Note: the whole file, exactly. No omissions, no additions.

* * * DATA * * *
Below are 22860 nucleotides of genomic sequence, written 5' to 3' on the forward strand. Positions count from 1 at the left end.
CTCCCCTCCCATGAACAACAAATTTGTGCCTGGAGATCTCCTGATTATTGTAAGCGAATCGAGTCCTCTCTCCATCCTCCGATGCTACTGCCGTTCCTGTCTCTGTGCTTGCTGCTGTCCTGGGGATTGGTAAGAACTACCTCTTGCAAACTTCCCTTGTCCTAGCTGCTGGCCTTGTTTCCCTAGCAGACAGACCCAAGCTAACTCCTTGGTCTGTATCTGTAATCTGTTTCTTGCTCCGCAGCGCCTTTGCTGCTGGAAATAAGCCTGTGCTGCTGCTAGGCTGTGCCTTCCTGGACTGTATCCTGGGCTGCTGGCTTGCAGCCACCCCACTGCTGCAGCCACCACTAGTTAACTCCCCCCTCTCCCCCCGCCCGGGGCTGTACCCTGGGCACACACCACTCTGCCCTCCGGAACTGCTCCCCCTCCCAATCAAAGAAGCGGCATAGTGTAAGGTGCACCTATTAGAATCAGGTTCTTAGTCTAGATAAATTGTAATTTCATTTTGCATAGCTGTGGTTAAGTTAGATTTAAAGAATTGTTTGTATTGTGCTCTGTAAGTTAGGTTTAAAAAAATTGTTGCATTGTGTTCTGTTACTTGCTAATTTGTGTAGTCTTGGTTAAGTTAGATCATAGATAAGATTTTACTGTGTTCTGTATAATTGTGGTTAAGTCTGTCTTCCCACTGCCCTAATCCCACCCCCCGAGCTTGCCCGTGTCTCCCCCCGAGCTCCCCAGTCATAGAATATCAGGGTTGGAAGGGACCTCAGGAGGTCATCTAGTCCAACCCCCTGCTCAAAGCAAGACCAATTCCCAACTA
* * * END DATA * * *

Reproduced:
Below are 22860 nucleotides of genomic sequence, written 5' to 3' on the forward strand. Positions count from 1 at the left end.
CTCCCCTCCCATGAACAACAAATTTGTGCCTGGAGATCTCCTGATTATTGTAAGCGAATCGAGTCCTCTCTCCATCCTCCGATGCTACTGCCGTTCCTGTCTCTGTGCTTGCTGCTGTCCTGGGGATTGGTAAGAACTACCTCTTGCAAACTTCCCTTGTCCTAGCTGCTGGCCTTGTTTCCCTAGCAGACAGACCCAAGCTAACTCCTTGGTCTGTATCTGTAATCTGTTTCTTGCTCCGCAGCGCCTTTGCTGCTGGAAATAAGCCTGTGCTGCTGCTAGGCTGTGCCTTCCTGGACTGTATCCTGGGCTGCTGGCTTGCAGCCACCCCACTGCTGCAGCCACCACTAGTTAACTCCCCCCTCTCCCCCCGCCCGGGGCTGTACCCTGGGCACACACCACTCTGCCCTCCGGAACTGCTCCCCCTCCCAATCAAAGAAGCGGCATAGTGTAAGGTGCACCTATTAGAATCAGGTTCTTAGTCTAGATAAATTGTAATTTCATTTTGCATAGCTGTGGTTAAGTTAGATTTAAAGAATTGTTTGTATTGTGCTCTGTAAGTTAGGTTTAAAAAAATTGTTGCATTGTGTTCTGTTACTTGCTAATTTGTGTAGTCTTGGTTAAGTTAGATCATAGATAAGATTTTACTGTGTTCTGTATAATTGTGGTTAAGTCTGTCTTCCCACTGCCCTAATCCCACCCCCCGAGCTTGCCCGTGTCTCCCCCCGAGCTCCCCAGTCATAGAATATCAGGGTTGGAAGGGACCTCAGGAGGTCATCTAGTCCAACCCCCTGCTCAAAGCAAGACCAATTCCCAACTA